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September 11, 2016 4:16 am

Dennis Ross: If Elected, Clinton Should Seek More Israeli Concessions

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Former Clinton adviser and US Mideast envoy Dennis Ross. Photo: Wikimedia Commons.

Dennis Ross. Photo: Wikimedia Commons. – If Democratic nominee Hillary Clinton wins the US presidential elections, her administration ought to launch a backdoor initiative to force changes in Israeli policy, said former Clinton adviser Dennis Ross on Thursday.

During a panel discussion at Georgetown University’s School of Foreign Service, Ross said the public disputes between Israel and the Obama administration were counter-productive, which is why he thinks future involvement in the region by a President Hillary Clinton would ideally not be undertaken as a “big public initiative,” but as “efforts behind the scenes.”

Ross also proposed that Israeli Prime Minister Benjamin Netanyahu should be taking steps toward peace, “even though negotiations with the Palestinian Authority (PA) won’t work now.” Ross claimed that Netanyahu “does not want to make the difficult choice between his domestic interests and what the international community expects.”

Ross took particular issue with the existence and expansion of Israeli settlements in Judea-Samaria and the Jordan Valley, saying “[Netanyahu] should, at a minimum, announce an official policy that there will be no further Israeli construction east of the security barrier.”

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Such unilateral concessions would be consistent with “the traditional Zionist way of shaping your own destiny,” according to Ross. He continued to say that “if you could create the circumstances that would force [Netanyahu] to make that historic choice, I think he would.”

Twice, the former ambassador said Israelis need to realize “they can’t get [peace] on the cheap.”

Notwithstanding the current strained relations between Israel and America, Ross — who served as President Bill Clinton’s special envoy to the Middle East — insisted that President Obama “considers himself a genuine friend of Israel — the kind of friend who doesn’t let his friend drive drunk.”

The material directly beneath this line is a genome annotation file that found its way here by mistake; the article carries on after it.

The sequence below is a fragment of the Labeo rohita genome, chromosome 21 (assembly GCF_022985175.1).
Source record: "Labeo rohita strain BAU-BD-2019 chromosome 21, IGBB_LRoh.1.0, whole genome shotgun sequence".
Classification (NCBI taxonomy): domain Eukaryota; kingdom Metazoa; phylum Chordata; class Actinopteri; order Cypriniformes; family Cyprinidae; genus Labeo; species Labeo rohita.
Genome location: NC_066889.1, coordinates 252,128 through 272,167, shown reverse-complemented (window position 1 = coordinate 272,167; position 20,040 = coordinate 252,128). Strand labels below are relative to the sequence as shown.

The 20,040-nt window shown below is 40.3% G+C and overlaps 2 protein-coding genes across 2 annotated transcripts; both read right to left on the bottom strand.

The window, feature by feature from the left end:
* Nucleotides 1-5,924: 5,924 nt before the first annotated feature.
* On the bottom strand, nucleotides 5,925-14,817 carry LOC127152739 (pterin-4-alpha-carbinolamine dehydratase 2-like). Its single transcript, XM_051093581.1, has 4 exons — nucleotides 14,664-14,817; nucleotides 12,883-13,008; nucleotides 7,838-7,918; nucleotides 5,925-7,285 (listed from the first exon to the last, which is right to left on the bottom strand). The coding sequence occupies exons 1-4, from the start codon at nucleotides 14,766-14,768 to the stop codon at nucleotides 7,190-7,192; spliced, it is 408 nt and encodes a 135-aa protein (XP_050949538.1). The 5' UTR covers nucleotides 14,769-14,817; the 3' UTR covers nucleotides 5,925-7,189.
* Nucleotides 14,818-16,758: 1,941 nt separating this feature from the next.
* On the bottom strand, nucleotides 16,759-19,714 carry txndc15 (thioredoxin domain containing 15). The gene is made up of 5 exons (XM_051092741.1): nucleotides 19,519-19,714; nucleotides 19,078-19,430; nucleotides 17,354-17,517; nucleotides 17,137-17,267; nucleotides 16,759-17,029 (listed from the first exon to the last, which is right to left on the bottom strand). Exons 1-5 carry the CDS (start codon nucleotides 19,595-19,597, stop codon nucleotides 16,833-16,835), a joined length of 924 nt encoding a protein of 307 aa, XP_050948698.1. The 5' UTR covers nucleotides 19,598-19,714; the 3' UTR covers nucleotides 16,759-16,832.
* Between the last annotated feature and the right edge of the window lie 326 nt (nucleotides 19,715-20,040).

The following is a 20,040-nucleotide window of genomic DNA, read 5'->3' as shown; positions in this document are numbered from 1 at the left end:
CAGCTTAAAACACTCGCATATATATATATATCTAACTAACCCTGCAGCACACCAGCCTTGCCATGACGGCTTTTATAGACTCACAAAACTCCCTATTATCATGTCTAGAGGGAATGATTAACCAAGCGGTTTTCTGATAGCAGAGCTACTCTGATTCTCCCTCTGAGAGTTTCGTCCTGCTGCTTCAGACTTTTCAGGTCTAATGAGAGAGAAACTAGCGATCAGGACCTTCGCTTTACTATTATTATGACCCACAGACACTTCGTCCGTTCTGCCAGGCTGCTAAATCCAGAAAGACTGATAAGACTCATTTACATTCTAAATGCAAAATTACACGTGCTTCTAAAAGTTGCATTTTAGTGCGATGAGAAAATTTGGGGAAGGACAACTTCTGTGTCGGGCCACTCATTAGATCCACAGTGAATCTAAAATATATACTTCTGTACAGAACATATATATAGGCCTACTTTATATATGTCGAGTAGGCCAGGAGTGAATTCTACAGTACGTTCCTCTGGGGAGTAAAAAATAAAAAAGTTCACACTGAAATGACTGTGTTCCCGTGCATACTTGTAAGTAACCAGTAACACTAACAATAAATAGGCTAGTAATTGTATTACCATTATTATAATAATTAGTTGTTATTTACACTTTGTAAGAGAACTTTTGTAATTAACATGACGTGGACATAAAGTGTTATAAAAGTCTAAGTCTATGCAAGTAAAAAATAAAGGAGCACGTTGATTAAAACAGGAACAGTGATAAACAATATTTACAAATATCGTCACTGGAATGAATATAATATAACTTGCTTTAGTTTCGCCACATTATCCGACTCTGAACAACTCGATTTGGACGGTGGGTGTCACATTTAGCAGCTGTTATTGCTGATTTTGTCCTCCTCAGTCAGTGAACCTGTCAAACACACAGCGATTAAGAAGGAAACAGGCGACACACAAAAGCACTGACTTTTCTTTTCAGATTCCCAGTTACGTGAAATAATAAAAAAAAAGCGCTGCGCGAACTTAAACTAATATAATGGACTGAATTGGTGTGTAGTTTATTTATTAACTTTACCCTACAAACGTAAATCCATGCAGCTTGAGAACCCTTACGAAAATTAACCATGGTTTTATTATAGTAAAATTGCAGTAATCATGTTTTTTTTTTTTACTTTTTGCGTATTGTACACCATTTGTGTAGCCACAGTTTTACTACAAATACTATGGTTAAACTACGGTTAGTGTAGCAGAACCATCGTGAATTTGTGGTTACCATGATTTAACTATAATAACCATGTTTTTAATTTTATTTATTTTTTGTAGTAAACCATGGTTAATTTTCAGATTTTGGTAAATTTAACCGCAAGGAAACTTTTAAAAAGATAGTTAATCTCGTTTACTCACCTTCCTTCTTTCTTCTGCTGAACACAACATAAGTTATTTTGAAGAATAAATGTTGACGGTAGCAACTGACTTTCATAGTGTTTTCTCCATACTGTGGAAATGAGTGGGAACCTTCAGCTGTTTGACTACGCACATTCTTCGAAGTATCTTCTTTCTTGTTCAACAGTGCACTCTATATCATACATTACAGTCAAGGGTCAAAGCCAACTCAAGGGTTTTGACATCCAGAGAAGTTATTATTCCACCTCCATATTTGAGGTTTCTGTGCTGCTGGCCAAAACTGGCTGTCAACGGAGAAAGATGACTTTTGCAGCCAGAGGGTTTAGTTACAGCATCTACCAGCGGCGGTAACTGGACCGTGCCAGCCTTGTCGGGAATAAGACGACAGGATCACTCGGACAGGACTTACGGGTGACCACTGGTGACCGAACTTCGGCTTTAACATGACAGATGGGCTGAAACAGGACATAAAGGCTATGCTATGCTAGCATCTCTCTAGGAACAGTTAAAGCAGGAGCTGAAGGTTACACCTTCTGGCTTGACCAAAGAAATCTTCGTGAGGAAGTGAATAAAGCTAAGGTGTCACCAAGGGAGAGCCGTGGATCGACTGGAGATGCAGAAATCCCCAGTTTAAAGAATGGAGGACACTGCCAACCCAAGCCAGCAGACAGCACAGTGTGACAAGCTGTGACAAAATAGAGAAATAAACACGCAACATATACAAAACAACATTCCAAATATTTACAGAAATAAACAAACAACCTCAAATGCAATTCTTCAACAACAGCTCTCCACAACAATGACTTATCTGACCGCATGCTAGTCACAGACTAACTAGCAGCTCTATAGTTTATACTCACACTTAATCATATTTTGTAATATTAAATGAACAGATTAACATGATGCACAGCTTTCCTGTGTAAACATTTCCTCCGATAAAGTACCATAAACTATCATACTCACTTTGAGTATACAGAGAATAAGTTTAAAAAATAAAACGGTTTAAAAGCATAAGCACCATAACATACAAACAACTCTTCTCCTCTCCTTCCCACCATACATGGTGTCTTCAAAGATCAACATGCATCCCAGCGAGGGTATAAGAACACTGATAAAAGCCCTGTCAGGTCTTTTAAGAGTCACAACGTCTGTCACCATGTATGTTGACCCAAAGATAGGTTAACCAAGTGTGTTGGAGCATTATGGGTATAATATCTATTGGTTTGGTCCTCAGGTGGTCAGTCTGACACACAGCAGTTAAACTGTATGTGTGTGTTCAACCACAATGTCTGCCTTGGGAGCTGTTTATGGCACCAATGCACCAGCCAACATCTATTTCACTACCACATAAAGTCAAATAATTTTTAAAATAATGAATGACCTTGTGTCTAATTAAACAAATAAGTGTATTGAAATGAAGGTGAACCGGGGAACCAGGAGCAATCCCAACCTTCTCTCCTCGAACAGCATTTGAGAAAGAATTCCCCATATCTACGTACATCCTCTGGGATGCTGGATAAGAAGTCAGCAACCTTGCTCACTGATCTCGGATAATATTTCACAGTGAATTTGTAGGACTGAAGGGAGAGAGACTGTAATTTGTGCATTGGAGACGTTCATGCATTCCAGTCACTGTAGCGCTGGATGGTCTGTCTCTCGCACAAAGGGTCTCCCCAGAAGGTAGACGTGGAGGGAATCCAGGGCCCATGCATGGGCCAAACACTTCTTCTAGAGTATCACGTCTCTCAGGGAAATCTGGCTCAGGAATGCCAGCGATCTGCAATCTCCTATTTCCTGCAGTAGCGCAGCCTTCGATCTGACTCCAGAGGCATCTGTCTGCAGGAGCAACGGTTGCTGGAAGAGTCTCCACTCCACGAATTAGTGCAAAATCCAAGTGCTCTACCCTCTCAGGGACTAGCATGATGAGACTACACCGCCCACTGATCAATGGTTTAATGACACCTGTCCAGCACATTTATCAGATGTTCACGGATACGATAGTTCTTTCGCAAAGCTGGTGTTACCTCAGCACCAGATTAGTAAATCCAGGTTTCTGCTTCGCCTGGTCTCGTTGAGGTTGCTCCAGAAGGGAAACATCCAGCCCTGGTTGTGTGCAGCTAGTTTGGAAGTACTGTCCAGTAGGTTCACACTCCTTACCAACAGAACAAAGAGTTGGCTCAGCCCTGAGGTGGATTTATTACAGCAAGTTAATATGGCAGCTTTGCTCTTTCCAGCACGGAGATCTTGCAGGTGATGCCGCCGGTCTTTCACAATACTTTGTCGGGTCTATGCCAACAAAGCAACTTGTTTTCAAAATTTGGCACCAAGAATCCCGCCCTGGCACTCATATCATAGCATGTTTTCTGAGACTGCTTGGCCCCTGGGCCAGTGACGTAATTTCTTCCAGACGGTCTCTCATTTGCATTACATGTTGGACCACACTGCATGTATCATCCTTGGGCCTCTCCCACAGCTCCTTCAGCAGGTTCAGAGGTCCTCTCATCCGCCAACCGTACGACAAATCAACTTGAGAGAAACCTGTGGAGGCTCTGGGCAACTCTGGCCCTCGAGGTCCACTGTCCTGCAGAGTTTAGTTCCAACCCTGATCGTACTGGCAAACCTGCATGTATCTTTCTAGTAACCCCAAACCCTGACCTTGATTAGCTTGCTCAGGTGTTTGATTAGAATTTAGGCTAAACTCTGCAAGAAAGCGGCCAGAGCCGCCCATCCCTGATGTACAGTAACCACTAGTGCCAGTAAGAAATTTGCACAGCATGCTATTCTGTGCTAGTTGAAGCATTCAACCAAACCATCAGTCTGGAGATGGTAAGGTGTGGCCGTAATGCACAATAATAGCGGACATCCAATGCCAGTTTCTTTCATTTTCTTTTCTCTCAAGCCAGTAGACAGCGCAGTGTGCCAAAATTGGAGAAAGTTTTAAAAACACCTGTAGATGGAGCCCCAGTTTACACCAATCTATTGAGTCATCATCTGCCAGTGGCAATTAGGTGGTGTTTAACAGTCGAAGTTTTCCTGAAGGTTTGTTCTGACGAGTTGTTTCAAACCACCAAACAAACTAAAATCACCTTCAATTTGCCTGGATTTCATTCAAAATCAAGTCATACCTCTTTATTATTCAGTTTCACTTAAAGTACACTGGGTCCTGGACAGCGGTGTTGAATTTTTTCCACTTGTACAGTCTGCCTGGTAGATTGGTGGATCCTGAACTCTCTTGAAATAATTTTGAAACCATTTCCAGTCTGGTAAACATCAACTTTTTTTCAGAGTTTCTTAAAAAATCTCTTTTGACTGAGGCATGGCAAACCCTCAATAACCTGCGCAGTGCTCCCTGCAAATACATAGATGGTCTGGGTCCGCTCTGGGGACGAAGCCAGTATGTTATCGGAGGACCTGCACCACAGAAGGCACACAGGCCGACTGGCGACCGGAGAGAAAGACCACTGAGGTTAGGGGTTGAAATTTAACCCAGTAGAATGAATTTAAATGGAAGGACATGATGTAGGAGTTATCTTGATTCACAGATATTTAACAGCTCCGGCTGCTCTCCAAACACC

The former ambassador’s comments provoked a strong response from fellow panelist Elliott Abrams, who acted as assistant secretary of state under President Ronald Reagan and served as President George W. Bush’s deputy national security adviser.

Abrams asserted that senior White House aides traditionally step in to patch relations when the president does not get along with a foreign leader, but, during the Obama administration, “the White House staff has made things worse” when it comes to Netanyahu.

Abrams singled out National Security Adviser Susan Rice for having harmed the US-Israel relationship, recalling last year’s incident in which an unnamed White House official used an obscenity in characterizing Netanyahu, but “was never punished for that ugly remark.” Abrams said, “If the president and his national security adviser wanted such talk to stop, it would have.”

In response, Ross claimed that “things like that didn’t happen under Tom Donilon,” Rice’s predecessor. However, several audience members pointed out that there were a number of gaffes during Donilon’s term, including Obama’s open-mic moment in 2011, when he bemoaned to then-French President Nicolas Sarkozy that he “has to deal with [Netanyahu] every day,” and then-Secretary of State Hillary Clinton’s assertion at the 2012 Saban Forum that Israel has a “lack of empathy” for “the pain of an oppressed people,” referring to the Palestinians.

Ross also seemed to hold the Israeli government responsible for some of the difficulties in enforcing the terms of the Iranian nuclear agreement, saying, “More could have been accomplished if Netanyahu had pressed for the creation of a Joint Implementation Committee, as I proposed.”

Israeli historian Benny Morris and former Haaretz correspondent Natasha Mozgovaya also took part in the panel, which was moderated by Robert J. Lieber, a Georgetown University professor of government and international affairs.

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